The life-altering effects of COVID-19 have been tougher on people with intellectual and developmental disabilities than just about anyone else and they need more support, a group of experts is warning.

A letter published recently in the American Journal of Psychiatry on behalf of the directors of the nation’s 13 intellectual and developmental disabilities research centers — which are funded by the National Institutes of Health — is sounding the alarm about the devastating impact the pandemic has had on an already vulnerable population.

Many people with developmental disabilities have lost access to caregivers and service providers and these supports may not return given the financial toll of the pandemic on agencies and state budgets, the experts say.

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Those with developmental disabilities are also struggling with limited access to schooling and therapies, may be unable to use technology to connect with others and may not understand what they need to do to protect themselves from the coronavirus.

“Among noninfected persons in the United States, few are more adversely affected by COVID-19 than individuals with intellectual and developmental disabilities, given that a vast proportion require in-person care or critical therapeutic support within their living environments, with little backup or systematic coverage for prolonged interruption of services,” writes John N. Constantino, co-director of the Intellectual and Developmental Disabilities Research Center at Washington University School of Medicine in St. Louis, and colleagues at Harvard Medical School, the University of North Carolina at Chapel Hill and the Association of University Centers on Disabilities.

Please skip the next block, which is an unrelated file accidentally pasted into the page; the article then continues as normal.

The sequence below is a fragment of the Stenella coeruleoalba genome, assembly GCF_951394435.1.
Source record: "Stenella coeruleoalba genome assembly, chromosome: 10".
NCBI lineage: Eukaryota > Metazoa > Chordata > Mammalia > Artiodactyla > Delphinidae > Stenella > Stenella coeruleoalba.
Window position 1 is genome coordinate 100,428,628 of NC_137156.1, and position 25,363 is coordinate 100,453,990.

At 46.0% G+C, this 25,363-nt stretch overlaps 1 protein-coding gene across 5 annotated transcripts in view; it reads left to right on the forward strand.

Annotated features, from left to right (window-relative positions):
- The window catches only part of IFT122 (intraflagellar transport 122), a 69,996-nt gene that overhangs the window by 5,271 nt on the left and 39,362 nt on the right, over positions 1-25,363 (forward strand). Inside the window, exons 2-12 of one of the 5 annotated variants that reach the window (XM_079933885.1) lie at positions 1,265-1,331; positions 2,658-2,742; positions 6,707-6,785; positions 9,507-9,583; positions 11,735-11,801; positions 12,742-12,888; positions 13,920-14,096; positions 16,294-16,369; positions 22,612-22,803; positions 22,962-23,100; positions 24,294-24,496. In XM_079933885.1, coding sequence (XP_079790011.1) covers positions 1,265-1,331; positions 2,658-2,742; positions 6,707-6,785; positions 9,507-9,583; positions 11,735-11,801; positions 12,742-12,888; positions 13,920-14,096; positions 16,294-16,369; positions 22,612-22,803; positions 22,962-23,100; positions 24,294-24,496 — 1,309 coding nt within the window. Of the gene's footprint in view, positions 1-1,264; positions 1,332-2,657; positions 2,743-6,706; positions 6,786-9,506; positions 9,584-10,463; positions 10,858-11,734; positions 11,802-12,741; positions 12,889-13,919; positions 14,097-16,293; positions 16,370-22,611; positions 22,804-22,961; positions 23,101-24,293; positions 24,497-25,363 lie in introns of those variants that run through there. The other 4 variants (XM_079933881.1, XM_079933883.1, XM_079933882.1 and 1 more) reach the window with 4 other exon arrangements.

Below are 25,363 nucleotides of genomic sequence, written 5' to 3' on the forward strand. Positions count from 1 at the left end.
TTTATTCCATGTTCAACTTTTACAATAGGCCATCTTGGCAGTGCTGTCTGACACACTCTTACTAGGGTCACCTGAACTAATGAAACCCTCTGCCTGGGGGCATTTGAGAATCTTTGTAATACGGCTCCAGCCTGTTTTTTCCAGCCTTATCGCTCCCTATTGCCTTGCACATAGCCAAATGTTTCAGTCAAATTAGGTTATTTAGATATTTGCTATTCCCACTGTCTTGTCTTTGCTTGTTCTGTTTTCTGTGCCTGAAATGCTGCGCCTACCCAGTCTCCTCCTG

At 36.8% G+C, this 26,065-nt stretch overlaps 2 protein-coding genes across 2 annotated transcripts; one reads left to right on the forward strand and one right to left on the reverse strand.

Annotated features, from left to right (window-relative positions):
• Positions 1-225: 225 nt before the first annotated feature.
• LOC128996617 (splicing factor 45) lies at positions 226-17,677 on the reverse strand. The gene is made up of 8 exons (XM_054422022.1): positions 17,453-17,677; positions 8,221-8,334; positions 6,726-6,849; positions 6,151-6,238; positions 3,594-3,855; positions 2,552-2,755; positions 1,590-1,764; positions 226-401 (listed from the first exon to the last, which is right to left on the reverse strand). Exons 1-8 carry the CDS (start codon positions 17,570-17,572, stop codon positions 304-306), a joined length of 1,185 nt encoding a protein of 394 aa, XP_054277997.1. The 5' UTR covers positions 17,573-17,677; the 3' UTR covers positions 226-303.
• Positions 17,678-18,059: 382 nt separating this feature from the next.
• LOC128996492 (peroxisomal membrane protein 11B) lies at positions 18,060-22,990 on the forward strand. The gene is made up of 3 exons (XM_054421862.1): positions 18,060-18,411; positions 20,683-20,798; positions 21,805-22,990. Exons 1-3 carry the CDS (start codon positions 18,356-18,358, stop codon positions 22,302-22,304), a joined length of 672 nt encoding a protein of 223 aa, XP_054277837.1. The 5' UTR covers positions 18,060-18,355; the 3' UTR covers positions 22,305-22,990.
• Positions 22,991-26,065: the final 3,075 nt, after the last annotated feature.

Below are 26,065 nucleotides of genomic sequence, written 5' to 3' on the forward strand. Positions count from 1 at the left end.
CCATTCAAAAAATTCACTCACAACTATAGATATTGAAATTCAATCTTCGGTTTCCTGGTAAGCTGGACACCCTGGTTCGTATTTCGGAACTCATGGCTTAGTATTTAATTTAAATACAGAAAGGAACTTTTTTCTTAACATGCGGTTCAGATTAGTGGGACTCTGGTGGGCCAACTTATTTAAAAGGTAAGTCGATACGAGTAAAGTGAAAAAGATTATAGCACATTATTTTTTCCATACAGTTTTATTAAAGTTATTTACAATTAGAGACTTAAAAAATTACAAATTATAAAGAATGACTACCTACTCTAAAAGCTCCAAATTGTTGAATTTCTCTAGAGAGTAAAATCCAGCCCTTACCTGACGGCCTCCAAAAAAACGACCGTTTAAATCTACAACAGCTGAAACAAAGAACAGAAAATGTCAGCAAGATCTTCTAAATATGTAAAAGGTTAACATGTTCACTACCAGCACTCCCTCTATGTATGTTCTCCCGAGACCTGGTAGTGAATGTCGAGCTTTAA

Social distancing has been especially hard on a population that was already “disproportionately isolated,” they say. And, for a group that often needs more hands-on services at school, the switch to virtual learning is creating more inequity.

“It is an inordinate burden to attempt to recapitulate the conditions of an ‘appropriate’ education at home for most families and to avoid secondary consequences of individuals with disabilities falling further behind in academic achievement or training and suffering behavioral decompensation in the absence of the structure of a school or work day,” reads the letter.

The pandemic has also highlighted gaps in health care for people with developmental disabilities who can’t always verbalize their needs, making telehealth challenging. There have been issues with access to coronavirus testing for this population as well as ethical concerns about access to treatment for those who contract COVID-19.

With guidance emerging about how to safely care for and support people with developmental disabilities during the pandemic, the specialists said in their letter that a first priority should be restoring in-person support services to those who are unable to benefit from virtual substitutes.

Likewise, the letter recommends that in-home personnel be available to help families shoulder the burden of their children’s special education services.

“Although there is public awareness of some of the challenges imposed by the pandemic on individuals with disabilities, the totality of the impact on a family or a person with such disabilities can go unrecognized, even by professionals,” Constantino said.

“We feel, as a group, that enumerating the multitude of consequences of the pandemic on this population is key to understanding the numerous educational, occupational, clinical, social and personal effects of COVID-19 in this population,” he said. “We want clinicians, and all people, to offset the disproportionate toll of this illness on individuals and families affected by intellectual and developmental disability.”

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